Friday, August 30, 2013

KTHS History Per Hollis Duncan

Former KAAY engineer Hollis Duncan recounts the history behind KTHS, the precursor to KAAY:

"From its earliest days, the future of KTHS was tied to both WFAA in Dallas and WBAP in Fort Worth. The outcome of this strange relationship unexpectedly worked to the benefit of KTHS, WFAA, and WBAP.

WBAP and KTHS were together from the very start. During the Summer of 1924, WBAP paved the way for KTHS by hosting The World's Longest Remote Broadcast from Hot Springs High School. WBAP later supplied KTHS General Manager Givens Campbell "Cam" Arnoux (AR-noo) and KTHS Chief Engineer Ed L. Olds. After its Grand Opening on New Years Eve 1924, KTHS shared time on 780 kHz with WBAP.

WFAA and WBAP came on the air within months of each other in 1922. WFAA found it sharing time on 1040 kHz with KRLD, owned by competitor Dallas Times-Herald.

WFAA was owned by George B. Dealey of the Dallas News and WBAP was owned by Amon Carter of the Fort Worth Star-Telegram. Both the Dallas News and WFAA were operated under the A.H. Belo Corporation, who still owns The Dallas Morning News.

As radio became a more established and important business, WBAP was finding it troublesome to share time with distant station KTHS. Over in Dallas, WFAA was finding it REALLY troublesome to share time with their hated competitor the Times-Herald.

Fort Worth and Dallas were distant Cities in the 1920s and the News and the Star-Telegram were not competitors. It is reported that Mr. Dealey and Mr. Carter held each other in high regard, so they decided to resolve the situation.

After negotiation, WFAA and WBAP came to an agreement with KTHS for WFAA to share time with WBAP on 800 kHz and for KTHS to move to 1040 and share time with KRLD. This change was approved by the Federal Radio Commission and became effective on May 1, 1929.

The shift to 800 kHz (later 820 kHz) was a good move for WFAA-WBAP, giving one or the other station access to the Dallas-Fort Worth market. It was also proved to be a good move for KTHS, allowing a power increase to 10,000 watts and paving the way for its move to 1090 kHz. KRLD found a full-time home on 1080 kHz and KTHS started sharing time with WBAL, a station that KAAY continues to protect at night.

Because WBAP could use 800 kHz for only half of the broadcast day, Mr. Carter bought KGKO-570 in Wichita Falls, Texas, and moved the station to Fort Worth as an alternate outlet for WBAP. Because it seemed silly to leave KGKO's facilities idle when WBAP was operating on 800, WFAA asked to use 570 and KGKO's call letters were formally changed to WFAA-WBAP-570. As an aside, a station in Benton, Arkansas, (now deleted) acquired the KGKO call letters and used them on 850 kHz for many years.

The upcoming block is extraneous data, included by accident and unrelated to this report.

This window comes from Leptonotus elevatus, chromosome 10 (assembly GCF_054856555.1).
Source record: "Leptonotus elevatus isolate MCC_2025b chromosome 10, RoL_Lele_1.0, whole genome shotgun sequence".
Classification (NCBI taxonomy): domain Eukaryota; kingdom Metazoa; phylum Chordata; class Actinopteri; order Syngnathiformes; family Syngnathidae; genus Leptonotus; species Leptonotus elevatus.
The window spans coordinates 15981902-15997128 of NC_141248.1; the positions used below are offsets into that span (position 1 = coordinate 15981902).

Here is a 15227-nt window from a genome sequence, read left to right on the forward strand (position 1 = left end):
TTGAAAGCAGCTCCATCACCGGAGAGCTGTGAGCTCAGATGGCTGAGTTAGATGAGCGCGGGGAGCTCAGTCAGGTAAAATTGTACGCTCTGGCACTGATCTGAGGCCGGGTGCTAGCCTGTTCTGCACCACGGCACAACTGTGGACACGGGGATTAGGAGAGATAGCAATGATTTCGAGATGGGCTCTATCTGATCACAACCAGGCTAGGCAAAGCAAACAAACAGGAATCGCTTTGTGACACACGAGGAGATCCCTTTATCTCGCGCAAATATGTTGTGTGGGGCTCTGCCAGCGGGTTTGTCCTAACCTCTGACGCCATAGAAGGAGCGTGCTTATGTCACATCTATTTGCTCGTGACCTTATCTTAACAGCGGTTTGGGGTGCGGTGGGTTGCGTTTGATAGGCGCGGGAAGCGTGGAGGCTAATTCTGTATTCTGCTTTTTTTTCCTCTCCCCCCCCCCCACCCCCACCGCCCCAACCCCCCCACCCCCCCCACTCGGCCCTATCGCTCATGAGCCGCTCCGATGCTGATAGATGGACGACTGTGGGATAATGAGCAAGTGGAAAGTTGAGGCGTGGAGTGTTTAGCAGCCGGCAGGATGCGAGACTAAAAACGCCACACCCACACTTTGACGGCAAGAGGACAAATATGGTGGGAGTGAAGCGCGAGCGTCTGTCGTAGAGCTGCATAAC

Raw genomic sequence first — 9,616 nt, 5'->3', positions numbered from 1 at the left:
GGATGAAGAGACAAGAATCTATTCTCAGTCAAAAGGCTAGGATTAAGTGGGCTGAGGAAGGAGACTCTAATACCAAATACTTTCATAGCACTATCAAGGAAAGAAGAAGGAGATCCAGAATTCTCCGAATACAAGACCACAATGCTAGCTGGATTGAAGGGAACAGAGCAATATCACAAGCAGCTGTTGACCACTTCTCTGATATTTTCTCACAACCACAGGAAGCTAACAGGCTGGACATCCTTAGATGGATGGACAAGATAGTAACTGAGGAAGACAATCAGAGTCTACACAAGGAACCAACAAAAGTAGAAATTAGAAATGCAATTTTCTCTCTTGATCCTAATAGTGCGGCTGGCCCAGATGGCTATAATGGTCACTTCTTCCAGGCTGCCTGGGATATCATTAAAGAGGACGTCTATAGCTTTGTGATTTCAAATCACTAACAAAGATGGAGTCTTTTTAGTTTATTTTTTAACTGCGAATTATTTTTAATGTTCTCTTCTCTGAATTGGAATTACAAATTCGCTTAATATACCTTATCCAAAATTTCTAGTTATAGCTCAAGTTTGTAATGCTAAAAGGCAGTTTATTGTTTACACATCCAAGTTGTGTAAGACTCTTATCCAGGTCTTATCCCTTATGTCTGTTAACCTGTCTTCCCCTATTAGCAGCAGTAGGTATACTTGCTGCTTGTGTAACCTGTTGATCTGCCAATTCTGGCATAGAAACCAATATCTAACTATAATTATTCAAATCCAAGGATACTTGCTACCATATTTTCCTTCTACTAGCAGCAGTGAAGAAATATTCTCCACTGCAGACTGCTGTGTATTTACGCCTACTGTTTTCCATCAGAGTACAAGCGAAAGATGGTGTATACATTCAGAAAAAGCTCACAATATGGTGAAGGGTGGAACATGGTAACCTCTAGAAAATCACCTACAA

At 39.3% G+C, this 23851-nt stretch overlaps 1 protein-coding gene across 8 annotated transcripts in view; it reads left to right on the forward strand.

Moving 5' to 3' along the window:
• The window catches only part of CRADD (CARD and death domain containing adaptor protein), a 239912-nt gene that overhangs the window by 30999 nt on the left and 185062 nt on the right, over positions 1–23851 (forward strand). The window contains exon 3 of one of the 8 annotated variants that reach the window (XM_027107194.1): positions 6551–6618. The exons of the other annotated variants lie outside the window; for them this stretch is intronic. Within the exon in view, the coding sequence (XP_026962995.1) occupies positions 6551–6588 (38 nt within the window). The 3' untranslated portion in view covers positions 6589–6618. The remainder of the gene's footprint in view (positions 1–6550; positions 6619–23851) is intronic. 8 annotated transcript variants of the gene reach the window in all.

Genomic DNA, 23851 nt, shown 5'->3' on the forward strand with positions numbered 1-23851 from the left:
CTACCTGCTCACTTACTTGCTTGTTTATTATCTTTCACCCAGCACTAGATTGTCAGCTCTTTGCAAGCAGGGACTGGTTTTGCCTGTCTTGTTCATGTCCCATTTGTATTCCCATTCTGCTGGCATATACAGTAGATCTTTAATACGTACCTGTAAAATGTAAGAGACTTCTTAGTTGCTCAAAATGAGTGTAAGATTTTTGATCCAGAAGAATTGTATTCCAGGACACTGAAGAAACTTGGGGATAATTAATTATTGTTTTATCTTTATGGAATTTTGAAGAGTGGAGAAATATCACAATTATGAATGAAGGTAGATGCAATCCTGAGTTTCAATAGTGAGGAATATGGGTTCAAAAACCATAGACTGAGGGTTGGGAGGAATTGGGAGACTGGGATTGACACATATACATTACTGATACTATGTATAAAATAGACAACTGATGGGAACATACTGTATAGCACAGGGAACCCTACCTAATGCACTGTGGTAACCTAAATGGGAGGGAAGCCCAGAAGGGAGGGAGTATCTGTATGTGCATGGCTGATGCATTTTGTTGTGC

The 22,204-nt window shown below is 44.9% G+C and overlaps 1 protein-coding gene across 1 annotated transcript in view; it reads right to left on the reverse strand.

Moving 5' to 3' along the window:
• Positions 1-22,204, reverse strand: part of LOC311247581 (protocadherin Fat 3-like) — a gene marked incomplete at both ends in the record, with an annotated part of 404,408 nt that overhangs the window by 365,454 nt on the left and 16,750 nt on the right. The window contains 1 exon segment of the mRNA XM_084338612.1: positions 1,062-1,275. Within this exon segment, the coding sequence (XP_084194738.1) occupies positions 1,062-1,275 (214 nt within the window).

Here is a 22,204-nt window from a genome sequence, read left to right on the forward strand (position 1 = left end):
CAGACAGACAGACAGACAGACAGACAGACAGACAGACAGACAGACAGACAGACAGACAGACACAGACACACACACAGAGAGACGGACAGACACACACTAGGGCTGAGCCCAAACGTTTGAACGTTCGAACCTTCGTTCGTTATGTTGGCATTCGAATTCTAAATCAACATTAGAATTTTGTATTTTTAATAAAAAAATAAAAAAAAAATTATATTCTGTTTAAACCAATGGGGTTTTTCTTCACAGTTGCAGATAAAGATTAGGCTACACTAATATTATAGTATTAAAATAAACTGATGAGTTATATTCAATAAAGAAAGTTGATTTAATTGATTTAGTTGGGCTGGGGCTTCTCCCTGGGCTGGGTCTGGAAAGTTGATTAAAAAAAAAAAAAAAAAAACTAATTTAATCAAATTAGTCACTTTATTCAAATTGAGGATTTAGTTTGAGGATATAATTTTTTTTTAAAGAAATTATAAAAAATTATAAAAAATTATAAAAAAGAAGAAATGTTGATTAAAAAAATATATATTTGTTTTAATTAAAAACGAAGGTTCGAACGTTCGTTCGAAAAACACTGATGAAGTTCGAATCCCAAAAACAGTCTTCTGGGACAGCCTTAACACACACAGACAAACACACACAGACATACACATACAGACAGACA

Both WFAA and WBAP were NBC Red Network Affiliates and KGKO as affiliated with the NBC Blue Network. This situation became slightly more complicated when the NBC Blue Network became the ABC Radio Network WFAA and WBAP changed Networks several times a day when they changed frequency from 800 to 570.

The WFAA-WBAP time share continued until May 1, 1970, when WBAP bought 820 kHz and gave WFAA sole possession of 570 kHz. WBAP became a National powerhouse while WFAA drifted along until leaving radio in 1983.

I doubt that KTHS had a great deal of choice. In the late 1920s, the new Federal Radio Commission was busily reallocating the broadcast band and little stations like KTHS were assigned to poor positions on the Broadcast Band or regulated out of existence. That is what reportedly happened to KFMQ-Fayetteville, one of the earliest radio stations in Arkansas. THe FRC assigned KFMQ to a frequency that was shared with a Fort Smith station and KFMQ either sold or just gave up.

Although both the Dallas News and the Fort Worth Star-Telegram had plenty of political influence, it appears that KTHS had powerful Arkansas Senator Joe T. Robinson on its side. The FRC file of the Joe T. Robinson Papers in Fayetteville probably makes for very interesting reading.

It has been said that the future is often determined by the past, and the dance of WFAA, WBAP, and KTHS might be a good example."

Thank you, Hollis!  Sometimes, the pointless frequency-shuffling done by the Federal Radio Commission (precursor to the Federal Communications Commission) probably made more sense to them than the radio stations....

Good read, Hollis!  We're looking forward to more interesting history of KTHS and KAAY!

Bud S. (staceys4@hotmail.com)


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